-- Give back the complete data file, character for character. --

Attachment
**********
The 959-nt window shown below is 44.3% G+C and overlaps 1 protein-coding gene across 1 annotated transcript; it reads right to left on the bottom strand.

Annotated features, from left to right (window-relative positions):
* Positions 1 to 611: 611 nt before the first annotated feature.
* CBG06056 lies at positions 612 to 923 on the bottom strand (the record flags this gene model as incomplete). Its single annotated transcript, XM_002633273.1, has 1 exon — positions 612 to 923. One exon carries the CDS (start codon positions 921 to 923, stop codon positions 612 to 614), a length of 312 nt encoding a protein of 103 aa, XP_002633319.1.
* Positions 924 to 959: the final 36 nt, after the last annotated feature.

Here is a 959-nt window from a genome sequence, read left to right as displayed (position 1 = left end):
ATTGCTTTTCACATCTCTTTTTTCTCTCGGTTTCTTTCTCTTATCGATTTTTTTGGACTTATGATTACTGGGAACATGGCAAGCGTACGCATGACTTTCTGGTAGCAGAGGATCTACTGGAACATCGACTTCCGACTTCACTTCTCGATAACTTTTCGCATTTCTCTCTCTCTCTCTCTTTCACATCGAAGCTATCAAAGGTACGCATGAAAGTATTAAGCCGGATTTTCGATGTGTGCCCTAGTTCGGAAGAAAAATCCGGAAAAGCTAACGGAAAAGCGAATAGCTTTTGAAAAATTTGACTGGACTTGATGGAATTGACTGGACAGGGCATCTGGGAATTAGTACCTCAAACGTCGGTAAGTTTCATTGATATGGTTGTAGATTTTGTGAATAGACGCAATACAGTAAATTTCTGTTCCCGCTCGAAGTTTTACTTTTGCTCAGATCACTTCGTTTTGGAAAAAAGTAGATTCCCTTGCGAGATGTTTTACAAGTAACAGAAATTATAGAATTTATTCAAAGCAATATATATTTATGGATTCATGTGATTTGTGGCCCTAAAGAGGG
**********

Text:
The 959-nt window shown below is 44.3% G+C and overlaps 1 protein-coding gene across 1 annotated transcript; it reads right to left on the bottom strand.

Annotated features, from left to right (window-relative positions):
* Positions 1 to 611: 611 nt before the first annotated feature.
* CBG06056 lies at positions 612 to 923 on the bottom strand (the record flags this gene model as incomplete). Its single annotated transcript, XM_002633273.1, has 1 exon — positions 612 to 923. One exon carries the CDS (start codon positions 921 to 923, stop codon positions 612 to 614), a length of 312 nt encoding a protein of 103 aa, XP_002633319.1.
* Positions 924 to 959: the final 36 nt, after the last annotated feature.

Here is a 959-nt window from a genome sequence, read left to right as displayed (position 1 = left end):
ATTGCTTTTCACATCTCTTTTTTCTCTCGGTTTCTTTCTCTTATCGATTTTTTTGGACTTATGATTACTGGGAACATGGCAAGCGTACGCATGACTTTCTGGTAGCAGAGGATCTACTGGAACATCGACTTCCGACTTCACTTCTCGATAACTTTTCGCATTTCTCTCTCTCTCTCTCTTTCACATCGAAGCTATCAAAGGTACGCATGAAAGTATTAAGCCGGATTTTCGATGTGTGCCCTAGTTCGGAAGAAAAATCCGGAAAAGCTAACGGAAAAGCGAATAGCTTTTGAAAAATTTGACTGGACTTGATGGAATTGACTGGACAGGGCATCTGGGAATTAGTACCTCAAACGTCGGTAAGTTTCATTGATATGGTTGTAGATTTTGTGAATAGACGCAATACAGTAAATTTCTGTTCCCGCTCGAAGTTTTACTTTTGCTCAGATCACTTCGTTTTGGAAAAAAGTAGATTCCCTTGCGAGATGTTTTACAAGTAACAGAAATTATAGAATTTATTCAAAGCAATATATATTTATGGATTCATGTGATTTGTGGCCCTAAAGAGGG